Copyright © 2018 Albuquerque Journal
SANTA FE – Years of disappointment haven’t dimmed his optimism.
Allen Sánchez – president of the nonprofit group CHI St. Joseph’s Children and executive director of the New Mexico Conference of Catholic Bishops – isn’t giving up on the proposed constitutional amendment for early childhood programs, even as it’s set to die this year in the Senate Finance Committee, without a hearing.
The proposal will expire at noon today with the end of the legislative session, barring a last-minute surprise. And Sanchez and other supporters will have to start from scratch next year.
It took 10 years, he points out, for the Legislature to repeal the death penalty. The cockfighting ban took almost twice as long.
“It’s inevitable this happens,” Sanchez said Wednesday in an interview. “The fund is only going to get bigger, the statistics get worse, and we’re not going away.”
That optimism was no match this year for the powerful Senate Finance Committee, led by Sen. John Arthur Smith, a Deming Democrat who opposes tapping into the Land Grant Permanent Fund.
He and other skeptics have questioned the wisdom of drawing more money out of a fund that already provides hundreds of millions of dollars for the state budget each year. Critics say the increased distribution sought by proponents would slow the growth of the permanent fund and eventually provide less for the budget than if the fund were left alone.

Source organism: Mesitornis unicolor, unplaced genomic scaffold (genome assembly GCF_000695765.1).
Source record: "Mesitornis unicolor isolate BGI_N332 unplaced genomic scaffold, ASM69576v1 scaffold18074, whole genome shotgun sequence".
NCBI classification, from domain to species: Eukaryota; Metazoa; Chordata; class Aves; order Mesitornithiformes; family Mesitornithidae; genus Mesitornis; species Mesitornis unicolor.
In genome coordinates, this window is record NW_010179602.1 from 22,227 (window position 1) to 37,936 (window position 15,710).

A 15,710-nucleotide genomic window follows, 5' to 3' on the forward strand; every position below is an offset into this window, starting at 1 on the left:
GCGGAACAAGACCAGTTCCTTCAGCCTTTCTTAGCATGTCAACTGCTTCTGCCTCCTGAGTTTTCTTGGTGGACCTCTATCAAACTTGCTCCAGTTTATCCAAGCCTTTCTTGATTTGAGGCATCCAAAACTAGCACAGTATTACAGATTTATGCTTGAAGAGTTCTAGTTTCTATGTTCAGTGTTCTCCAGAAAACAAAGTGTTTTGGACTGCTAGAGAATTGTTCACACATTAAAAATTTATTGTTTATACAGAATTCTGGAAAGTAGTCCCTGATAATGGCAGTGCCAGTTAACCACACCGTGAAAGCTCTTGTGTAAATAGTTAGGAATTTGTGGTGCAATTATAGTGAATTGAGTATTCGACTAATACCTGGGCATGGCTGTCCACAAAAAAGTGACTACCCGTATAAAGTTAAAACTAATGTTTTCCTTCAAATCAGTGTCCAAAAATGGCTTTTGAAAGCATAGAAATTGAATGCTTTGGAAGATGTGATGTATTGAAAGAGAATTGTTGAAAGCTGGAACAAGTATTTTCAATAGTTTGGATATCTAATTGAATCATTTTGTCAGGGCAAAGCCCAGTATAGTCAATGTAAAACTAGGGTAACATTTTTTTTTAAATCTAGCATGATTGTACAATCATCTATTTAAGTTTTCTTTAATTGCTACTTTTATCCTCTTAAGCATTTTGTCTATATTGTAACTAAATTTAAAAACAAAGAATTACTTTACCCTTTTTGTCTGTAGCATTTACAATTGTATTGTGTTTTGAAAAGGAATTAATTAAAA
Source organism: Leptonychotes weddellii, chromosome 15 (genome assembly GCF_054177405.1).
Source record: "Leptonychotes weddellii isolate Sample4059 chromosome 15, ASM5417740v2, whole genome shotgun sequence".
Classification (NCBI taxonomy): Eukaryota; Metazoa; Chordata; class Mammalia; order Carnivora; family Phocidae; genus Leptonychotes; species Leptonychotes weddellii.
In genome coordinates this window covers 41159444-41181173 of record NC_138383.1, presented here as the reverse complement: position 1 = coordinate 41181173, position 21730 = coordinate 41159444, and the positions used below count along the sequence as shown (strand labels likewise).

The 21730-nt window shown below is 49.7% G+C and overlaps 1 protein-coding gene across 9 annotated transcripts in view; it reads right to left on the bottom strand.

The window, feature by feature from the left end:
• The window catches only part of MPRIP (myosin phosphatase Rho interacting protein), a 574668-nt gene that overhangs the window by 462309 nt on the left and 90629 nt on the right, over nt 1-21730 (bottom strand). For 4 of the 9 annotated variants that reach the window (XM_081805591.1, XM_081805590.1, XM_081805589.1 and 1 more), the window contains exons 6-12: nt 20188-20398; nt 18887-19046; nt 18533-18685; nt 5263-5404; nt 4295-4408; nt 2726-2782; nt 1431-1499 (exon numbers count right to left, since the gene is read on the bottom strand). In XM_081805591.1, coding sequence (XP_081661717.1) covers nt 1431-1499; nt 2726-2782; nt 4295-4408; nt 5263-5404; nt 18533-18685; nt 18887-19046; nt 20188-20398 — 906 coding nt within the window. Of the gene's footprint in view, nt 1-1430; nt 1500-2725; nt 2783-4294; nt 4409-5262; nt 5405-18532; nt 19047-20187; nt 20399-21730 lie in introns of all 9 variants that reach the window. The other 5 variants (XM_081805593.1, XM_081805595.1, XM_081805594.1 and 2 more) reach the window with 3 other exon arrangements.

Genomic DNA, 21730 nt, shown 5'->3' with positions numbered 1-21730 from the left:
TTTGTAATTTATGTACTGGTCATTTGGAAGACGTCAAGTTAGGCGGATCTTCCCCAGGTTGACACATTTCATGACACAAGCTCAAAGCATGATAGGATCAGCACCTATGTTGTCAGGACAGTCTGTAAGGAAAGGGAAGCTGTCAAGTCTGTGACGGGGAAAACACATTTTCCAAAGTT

And Smith made it clear that the chances of House Joint Resolution 1 passing his committee were never good.
“It hasn’t had the votes,” he said in an interview.
Smith also said proponents of the legislation “have been so ugly with elected officials in the past,” including, he said, criticism of a senator who hadn’t even voted on the measure.
The proposal would amend the state Constitution and increase annual distributions from the Land Grant Permanent Fund by 1 percentage point, from 5 percent to 6 percent. Approval of the U.S. Congress and New Mexico voters would be required.
The legislation would generate about $150 million a year that would go to school districts and tribes to provide services to children before they reach kindergarten. Another $26 million would go to other beneficiaries of the permanent fund, such as universities.
Supporters say it would provide money to expand early childhood services that have a proven record of improving student performance. Nonpartisan analysts working for the Legislative Finance Committee, for example, have said that pre-kindergarten programs have resulted in academic gains sticking with children through at the least the fifth grade.
The proposal is co-sponsored by Democratic Reps. Antonio “Moe” Maestas and Javier Martínez of Albuquerque and Stephanie Garcia Richard of White Rock.
“Fully funding early childhood education in New Mexico is a moral imperative,” Maestas said Wednesday. “Given the benefits of these investments to the state over the course of the child’s lifetime, it is fiscally irresponsible not to do this.”
The House approved the proposal 36-33 earlier this session, with the bare minimum of “yes” votes needed for passage in the 70-member chamber.
But time is just about up for the proposal on the Senate side. Supporters have tried prayers, statistical arguments and deal-making to get the measure through, without success.
They aren’t giving up until “sine die” rings out at as the Legislature adjourns at noon.
“All it takes in this building is 15 minutes if they want to do something,” Sánchez said.